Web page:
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Ferenczi, S. (1922). The Symbolism of the Bridge. Int. J. Psycho-Anal., 3:163-168.

(1922). International Journal of Psycho-Analysis, 3:163-168

The Symbolism of the Bridge

S. Ferenczi

In establishing the symbolic relation of an object or an action to an unconscious phantasy we must first have recourse to conjectures, which necessarily undergo considerable modifications and often complete transformation with wider experience. Indications flooding in on one, as they often do, from the most diverse spheres of knowledge offer important confirmation; so that all branches of individual and group psychology can take their share in the establishment of a special symbolic relation. Dream-interpretation and analysis of neuroses, however, remain, as before, the most trustworthy foundation of every kind of symbolism, because in them we can observe in anima vili the motivation, and further the whole genesis, of mental structures of this kind. A feeling of certainty about a symbolic relation can, in my opinion, only be attained in psycho-analysis. Symbolic interpretations in other fields of knowledge (mythology, fairy-tales, folk-lore, etc.) always bear the impress of being superficial, two-dimensional: they tend to produce a lurking feeling of incertitude, an idea that the meaning might just as well have been something else, and indeed in these fields there is always a tendency to go on imposing new interpretations on the same content. The absence of a third dimension may well be what distinguishes the unsubstantial allegory from the symbol—a thing of flesh and blood.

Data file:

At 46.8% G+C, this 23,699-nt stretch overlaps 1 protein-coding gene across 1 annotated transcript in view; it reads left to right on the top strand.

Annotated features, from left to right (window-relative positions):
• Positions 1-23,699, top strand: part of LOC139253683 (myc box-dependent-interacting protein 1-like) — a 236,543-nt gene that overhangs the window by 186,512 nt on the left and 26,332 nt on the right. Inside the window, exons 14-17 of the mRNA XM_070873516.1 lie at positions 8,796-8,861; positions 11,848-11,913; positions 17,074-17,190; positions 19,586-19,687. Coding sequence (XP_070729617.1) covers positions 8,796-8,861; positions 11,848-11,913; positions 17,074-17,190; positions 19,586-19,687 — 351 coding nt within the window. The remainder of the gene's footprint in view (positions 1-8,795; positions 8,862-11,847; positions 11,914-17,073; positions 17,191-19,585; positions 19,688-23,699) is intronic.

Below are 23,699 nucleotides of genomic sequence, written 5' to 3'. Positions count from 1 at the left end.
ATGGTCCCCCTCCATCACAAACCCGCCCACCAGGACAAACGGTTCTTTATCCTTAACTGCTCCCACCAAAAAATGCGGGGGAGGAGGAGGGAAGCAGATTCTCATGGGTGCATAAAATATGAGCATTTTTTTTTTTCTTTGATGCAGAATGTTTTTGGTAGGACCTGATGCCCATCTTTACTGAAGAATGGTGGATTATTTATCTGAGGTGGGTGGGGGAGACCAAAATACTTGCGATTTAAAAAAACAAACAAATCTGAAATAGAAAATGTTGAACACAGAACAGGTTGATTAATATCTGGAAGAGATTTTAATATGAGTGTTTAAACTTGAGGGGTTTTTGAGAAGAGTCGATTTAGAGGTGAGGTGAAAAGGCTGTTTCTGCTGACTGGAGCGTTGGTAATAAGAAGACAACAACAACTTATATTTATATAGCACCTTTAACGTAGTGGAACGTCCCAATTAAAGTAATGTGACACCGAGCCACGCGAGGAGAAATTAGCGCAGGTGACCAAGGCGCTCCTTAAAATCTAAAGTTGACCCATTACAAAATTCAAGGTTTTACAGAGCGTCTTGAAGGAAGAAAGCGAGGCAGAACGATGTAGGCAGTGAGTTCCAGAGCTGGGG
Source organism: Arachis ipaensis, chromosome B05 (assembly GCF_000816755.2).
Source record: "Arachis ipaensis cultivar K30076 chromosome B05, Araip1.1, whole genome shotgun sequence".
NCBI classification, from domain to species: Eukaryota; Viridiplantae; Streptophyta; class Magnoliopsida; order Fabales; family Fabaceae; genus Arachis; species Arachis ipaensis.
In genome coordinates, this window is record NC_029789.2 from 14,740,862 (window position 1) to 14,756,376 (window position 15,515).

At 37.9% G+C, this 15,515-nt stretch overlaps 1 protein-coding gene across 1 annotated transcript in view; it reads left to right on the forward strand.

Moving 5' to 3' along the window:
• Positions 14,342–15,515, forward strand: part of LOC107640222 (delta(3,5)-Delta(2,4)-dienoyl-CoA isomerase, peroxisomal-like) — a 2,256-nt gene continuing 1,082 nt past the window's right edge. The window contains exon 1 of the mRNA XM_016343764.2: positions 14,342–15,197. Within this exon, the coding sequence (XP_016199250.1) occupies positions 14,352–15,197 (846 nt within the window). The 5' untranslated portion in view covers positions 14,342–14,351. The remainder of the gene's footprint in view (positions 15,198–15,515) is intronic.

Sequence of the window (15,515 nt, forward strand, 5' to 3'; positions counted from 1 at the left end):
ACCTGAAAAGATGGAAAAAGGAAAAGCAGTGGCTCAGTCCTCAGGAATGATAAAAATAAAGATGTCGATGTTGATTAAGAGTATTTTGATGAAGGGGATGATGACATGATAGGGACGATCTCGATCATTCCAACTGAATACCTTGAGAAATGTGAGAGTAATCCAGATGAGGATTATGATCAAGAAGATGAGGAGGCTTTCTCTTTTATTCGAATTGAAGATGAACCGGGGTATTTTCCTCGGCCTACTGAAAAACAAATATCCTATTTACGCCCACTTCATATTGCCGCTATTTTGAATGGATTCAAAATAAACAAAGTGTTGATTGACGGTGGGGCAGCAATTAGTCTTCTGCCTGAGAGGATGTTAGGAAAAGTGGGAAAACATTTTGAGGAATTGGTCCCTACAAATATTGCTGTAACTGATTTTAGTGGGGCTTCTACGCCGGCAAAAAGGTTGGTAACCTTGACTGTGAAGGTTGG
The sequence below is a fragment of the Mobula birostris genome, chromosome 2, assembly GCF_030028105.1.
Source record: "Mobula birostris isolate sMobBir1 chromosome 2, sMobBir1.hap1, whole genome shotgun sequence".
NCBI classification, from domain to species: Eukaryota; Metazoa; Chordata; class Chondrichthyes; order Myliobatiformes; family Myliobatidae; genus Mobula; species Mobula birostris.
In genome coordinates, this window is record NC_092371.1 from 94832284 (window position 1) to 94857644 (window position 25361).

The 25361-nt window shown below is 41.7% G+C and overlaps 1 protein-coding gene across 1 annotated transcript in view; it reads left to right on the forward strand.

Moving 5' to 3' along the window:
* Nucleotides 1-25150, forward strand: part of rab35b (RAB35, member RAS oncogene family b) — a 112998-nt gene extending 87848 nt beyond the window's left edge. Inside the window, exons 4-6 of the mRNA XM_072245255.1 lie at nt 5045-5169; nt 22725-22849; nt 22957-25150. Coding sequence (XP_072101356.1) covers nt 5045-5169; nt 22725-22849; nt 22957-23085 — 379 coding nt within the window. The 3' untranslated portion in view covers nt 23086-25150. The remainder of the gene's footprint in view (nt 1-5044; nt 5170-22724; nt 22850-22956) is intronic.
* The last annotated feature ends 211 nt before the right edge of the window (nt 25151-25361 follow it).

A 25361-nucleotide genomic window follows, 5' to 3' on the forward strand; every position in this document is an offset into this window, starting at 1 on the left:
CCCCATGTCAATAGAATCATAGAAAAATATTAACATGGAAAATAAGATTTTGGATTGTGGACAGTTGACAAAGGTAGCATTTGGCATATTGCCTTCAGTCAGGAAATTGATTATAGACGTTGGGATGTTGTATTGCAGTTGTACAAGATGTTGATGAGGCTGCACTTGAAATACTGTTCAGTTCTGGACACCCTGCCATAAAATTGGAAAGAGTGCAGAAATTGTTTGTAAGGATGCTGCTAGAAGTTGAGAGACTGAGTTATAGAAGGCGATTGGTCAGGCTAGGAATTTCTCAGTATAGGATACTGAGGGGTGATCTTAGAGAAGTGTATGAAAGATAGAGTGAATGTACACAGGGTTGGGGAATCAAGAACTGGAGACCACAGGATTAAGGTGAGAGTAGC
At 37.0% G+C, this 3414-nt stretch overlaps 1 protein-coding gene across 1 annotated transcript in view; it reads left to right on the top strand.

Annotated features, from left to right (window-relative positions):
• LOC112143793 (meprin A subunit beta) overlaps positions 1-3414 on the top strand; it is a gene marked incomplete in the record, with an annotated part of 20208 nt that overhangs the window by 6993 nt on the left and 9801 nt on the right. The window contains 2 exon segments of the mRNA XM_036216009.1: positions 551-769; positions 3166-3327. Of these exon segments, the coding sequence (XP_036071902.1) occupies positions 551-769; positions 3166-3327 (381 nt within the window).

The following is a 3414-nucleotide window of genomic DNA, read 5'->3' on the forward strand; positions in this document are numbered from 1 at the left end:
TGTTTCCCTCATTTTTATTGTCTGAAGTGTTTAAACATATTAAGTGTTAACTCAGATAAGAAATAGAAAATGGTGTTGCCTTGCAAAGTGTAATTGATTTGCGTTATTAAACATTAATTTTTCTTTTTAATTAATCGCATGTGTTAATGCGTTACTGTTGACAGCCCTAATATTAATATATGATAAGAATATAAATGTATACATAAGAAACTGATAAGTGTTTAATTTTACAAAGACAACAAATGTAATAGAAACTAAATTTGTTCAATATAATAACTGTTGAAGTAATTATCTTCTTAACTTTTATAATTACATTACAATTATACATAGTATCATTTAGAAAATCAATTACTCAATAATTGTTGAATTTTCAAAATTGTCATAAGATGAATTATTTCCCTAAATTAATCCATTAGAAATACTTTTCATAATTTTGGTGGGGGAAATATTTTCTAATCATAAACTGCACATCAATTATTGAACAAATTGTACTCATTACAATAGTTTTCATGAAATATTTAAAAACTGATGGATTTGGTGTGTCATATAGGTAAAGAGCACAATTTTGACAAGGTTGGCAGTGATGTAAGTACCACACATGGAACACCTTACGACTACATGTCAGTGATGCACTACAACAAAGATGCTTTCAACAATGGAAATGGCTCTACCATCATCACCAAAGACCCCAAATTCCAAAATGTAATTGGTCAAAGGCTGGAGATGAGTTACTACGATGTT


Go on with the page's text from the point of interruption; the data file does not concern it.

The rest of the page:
Bridges often play a striking part in dreams. In the interpretation of the dreams of neurotics one is frequently confronted with the question of the typical meaning of the bridge, particularly when no historical fact apropos of the dream-bridge occurs to the patient.

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